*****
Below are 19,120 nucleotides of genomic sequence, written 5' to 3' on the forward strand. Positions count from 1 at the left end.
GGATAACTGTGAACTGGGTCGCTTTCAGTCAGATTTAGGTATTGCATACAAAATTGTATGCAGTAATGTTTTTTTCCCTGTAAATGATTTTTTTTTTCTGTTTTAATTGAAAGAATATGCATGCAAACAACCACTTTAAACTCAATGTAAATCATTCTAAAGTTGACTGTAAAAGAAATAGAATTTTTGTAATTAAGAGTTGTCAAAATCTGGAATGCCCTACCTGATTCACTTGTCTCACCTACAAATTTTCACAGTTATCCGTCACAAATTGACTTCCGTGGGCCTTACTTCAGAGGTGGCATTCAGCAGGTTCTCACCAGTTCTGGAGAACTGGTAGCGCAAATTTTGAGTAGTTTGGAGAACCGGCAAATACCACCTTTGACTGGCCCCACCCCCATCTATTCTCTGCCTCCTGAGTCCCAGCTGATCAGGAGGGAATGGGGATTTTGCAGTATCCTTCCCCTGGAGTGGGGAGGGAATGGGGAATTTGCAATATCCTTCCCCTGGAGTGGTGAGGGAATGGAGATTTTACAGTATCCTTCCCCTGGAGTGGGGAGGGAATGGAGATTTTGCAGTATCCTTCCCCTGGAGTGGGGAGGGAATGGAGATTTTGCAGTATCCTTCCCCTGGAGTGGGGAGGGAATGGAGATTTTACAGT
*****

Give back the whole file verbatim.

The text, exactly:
Below are 19,120 nucleotides of genomic sequence, written 5' to 3' on the forward strand. Positions count from 1 at the left end.
GGATAACTGTGAACTGGGTCGCTTTCAGTCAGATTTAGGTATTGCATACAAAATTGTATGCAGTAATGTTTTTTTCCCTGTAAATGATTTTTTTTTTCTGTTTTAATTGAAAGAATATGCATGCAAACAACCACTTTAAACTCAATGTAAATCATTCTAAAGTTGACTGTAAAAGAAATAGAATTTTTGTAATTAAGAGTTGTCAAAATCTGGAATGCCCTACCTGATTCACTTGTCTCACCTACAAATTTTCACAGTTATCCGTCACAAATTGACTTCCGTGGGCCTTACTTCAGAGGTGGCATTCAGCAGGTTCTCACCAGTTCTGGAGAACTGGTAGCGCAAATTTTGAGTAGTTTGGAGAACCGGCAAATACCACCTTTGACTGGCCCCACCCCCATCTATTCTCTGCCTCCTGAGTCCCAGCTGATCAGGAGGGAATGGGGATTTTGCAGTATCCTTCCCCTGGAGTGGGGAGGGAATGGGGAATTTGCAATATCCTTCCCCTGGAGTGGTGAGGGAATGGAGATTTTACAGTATCCTTCCCCTGGAGTGGGGAGGGAATGGAGATTTTGCAGTATCCTTCCCCTGGAGTGGGGAGGGAATGGAGATTTTGCAGTATCCTTCCCCTGGAGTGGGGAGGGAATGGAGATTTTACAGT